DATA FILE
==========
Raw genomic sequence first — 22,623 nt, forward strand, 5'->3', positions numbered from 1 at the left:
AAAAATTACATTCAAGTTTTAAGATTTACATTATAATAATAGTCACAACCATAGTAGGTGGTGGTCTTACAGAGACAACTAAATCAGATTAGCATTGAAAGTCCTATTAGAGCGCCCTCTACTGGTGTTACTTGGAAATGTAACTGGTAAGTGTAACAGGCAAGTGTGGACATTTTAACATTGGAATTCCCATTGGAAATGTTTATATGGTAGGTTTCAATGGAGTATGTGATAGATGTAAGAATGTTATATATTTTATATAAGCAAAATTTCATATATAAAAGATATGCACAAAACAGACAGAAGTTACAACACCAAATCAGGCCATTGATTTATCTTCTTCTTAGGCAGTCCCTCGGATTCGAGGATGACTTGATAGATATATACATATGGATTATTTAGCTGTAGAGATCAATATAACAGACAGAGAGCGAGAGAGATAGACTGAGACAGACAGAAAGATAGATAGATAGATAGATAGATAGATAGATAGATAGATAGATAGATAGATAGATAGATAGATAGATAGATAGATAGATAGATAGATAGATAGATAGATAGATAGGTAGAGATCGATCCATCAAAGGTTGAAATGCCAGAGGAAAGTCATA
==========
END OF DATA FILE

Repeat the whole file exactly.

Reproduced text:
Raw genomic sequence first — 22,623 nt, forward strand, 5'->3', positions numbered from 1 at the left:
AAAAATTACATTCAAGTTTTAAGATTTACATTATAATAATAGTCACAACCATAGTAGGTGGTGGTCTTACAGAGACAACTAAATCAGATTAGCATTGAAAGTCCTATTAGAGCGCCCTCTACTGGTGTTACTTGGAAATGTAACTGGTAAGTGTAACAGGCAAGTGTGGACATTTTAACATTGGAATTCCCATTGGAAATGTTTATATGGTAGGTTTCAATGGAGTATGTGATAGATGTAAGAATGTTATATATTTTATATAAGCAAAATTTCATATATAAAAGATATGCACAAAACAGACAGAAGTTACAACACCAAATCAGGCCATTGATTTATCTTCTTCTTAGGCAGTCCCTCGGATTCGAGGATGACTTGATAGATATATACATATGGATTATTTAGCTGTAGAGATCAATATAACAGACAGAGAGCGAGAGAGATAGACTGAGACAGACAGAAAGATAGATAGATAGATAGATAGATAGATAGATAGATAGATAGATAGATAGATAGATAGATAGATAGATAGATAGATAGATAGATAGATAGATAGATAGATAGATAGGTAGAGATCGATCCATCAAAGGTTGAAATGCCAGAGGAAAGTCATA